Reading is a joy with Gmail, writing not so much

Since moving to California two months ago, I began using my Gmail account for personal correspondence, and I’ve come to two conclusions.

Reading email with Gmail is a joy

It groups back and forth emails into single conversations—solving, in my opinion, the email overload problem. It searches my email in a heartbeat. Even the act of adding labels or using the star feature seems unnecessary in the face of full text search. I must admit, though, that the omission of a “trash” button does come across as a heavy-handed attempt at behavior modification. Hello Gmail Delete Button.

Writing email with Gmail is not a joy

Recently I’ve noticed I have a very subtle distaste when it comes to responding to email. As a result, email that I should enjoy replying to remains unanswered in my inbox for intervals longer than I’d prefer. I think part of the reason for this is Gmail’s user-interface.

Prior to switching over to Gmail, I checked and wrote all my email using Pine running on a university server via SSH. Here’s a screenshot of the Pine interface.

pine user-interface

The yellow highlighting is intended to demonstrate the relative area of the composition space as compared to the rest of the user-interface. Now take a look at the Gmail interface (which I’ve edited only to remove personally identifying information).

gmail user-interface

Many of us spend a good deal of our lives in HTML textareas, but what struck me is how “cluttered” or loaded up the Gmail interface is, as compared to Pine. I think for this reason, my enjoyment in responding to emails within that tiny textarea surrounded by so much clutter is considerably diminished.

And I’m not even touching the scrollbar next to scrollbar usability snafu—other than to say the Gmail team might be best served to create an interface that never triggers the browser’s vertical scrollbar (a la Google Maps).

I must say though, worst of all, my beloved resizeable textarea extension does not operate on textareas that have been manipulated with JavaScript. So I can’t even resize my email writing space.



DORK! dorkity dork dork dork.

(disclaimer: i’m a little tipsy, and i must admit that i, too, could easily to called a dorkity dork dork. so pot, this is kettle. and you’re black.)

ps, i (we) miss you dearly and would really like to hang out sometime. except you’re in california. for shame.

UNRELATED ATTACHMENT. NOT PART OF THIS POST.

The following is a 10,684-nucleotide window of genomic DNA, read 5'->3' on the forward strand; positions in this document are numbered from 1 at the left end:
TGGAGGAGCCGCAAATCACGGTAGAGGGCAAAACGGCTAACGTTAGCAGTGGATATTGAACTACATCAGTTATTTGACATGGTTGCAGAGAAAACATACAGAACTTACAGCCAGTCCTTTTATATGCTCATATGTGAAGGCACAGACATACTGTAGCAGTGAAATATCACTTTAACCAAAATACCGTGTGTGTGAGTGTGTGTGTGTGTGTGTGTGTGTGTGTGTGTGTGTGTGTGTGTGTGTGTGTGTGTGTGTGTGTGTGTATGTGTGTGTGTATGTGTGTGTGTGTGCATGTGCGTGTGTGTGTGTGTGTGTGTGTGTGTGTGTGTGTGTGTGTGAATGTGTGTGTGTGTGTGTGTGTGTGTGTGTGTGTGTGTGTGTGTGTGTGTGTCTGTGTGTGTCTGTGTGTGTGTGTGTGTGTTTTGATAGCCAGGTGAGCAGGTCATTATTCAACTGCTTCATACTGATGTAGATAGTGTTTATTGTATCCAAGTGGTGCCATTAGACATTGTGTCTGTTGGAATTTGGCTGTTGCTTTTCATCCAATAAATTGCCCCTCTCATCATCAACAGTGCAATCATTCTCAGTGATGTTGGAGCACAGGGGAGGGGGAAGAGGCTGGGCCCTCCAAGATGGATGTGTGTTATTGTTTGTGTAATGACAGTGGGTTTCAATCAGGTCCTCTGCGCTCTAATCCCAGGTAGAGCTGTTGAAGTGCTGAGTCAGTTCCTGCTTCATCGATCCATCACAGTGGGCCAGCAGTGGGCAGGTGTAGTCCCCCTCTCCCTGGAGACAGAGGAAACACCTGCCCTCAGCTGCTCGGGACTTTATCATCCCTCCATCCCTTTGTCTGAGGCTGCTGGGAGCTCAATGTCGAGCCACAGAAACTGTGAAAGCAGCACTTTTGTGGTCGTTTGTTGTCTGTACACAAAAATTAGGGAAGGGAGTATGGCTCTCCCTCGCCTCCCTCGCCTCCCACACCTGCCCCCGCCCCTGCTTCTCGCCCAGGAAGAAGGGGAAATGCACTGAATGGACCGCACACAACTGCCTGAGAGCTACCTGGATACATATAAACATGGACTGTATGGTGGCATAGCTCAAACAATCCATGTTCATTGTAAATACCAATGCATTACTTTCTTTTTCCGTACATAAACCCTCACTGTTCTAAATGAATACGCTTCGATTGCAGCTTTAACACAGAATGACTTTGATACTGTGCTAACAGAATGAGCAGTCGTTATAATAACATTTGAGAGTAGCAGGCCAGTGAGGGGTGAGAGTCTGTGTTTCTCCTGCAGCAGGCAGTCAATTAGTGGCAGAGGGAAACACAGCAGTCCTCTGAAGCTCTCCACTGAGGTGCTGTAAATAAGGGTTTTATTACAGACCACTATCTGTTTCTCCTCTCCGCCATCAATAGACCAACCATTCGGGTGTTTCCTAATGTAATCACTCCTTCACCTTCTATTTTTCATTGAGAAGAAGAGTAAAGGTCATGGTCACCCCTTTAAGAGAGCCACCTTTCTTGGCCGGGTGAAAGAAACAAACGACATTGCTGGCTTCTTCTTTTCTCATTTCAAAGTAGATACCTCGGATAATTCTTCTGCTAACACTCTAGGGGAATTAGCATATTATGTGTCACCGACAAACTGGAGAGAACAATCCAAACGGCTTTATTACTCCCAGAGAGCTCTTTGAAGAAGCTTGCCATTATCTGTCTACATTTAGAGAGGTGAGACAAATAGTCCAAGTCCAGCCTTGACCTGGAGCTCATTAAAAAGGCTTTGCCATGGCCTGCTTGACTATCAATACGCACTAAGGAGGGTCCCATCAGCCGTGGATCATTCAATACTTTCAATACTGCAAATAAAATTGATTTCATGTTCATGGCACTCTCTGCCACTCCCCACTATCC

I agree the GMail textarea could be bigger (and more functional), and they really need a link to your addressbook but I love having the conversation I’m replying to still available while I’m typing. Oh, and the javascript spellcheck is way cool.


ok, on a more sober note…

the thing that bothers me about pine (and all other terminal-based text editors) is that moving around in a large block of text requires too much arrow-buttoning; it’s so much easier to use the mouse to cursor around and select stuff

gmail’s textarea is sort of skinny, but there’s a break-out link that opens a new window with the same information in your pine window (though for some reason the textarea is still skinny)

and while it is sort of annoying that you can’t get to the contacts without opening a new gmail window, have you noticed that if you just start typing someone’s name in the to: field it will axaxify a list of people’s emails who match what you’re typing? i love that to no end. who needs contacts when gmail will search every email you’ve ever written for the person’s name? ok, maybe to get non-email information like addresses but still.

Dave in Michigan

You know there is a “trash action” in the “more actions” dialog box just above your inbox. Check the emails you want trashed…and click “move to trash” in the dialog box and they are gone.

“but there’s a break-out link that opens a new window…”

oh snap. i knew that but forgot that. i may start using that from now on.

and yes dave, i know there’s move to trash under the drop down box, but that requires more precise mousing to select than just a button click…

Right now, I like my gmail account because it’s not signed up for anything that would inadvertently get spam sent to me (unlike my weareleft account which gets at least 100 spams a day). I did notice that the trash button issue was a bit annoying, however, in some ways it’s nice because I won’t just accidentally trash something I want.


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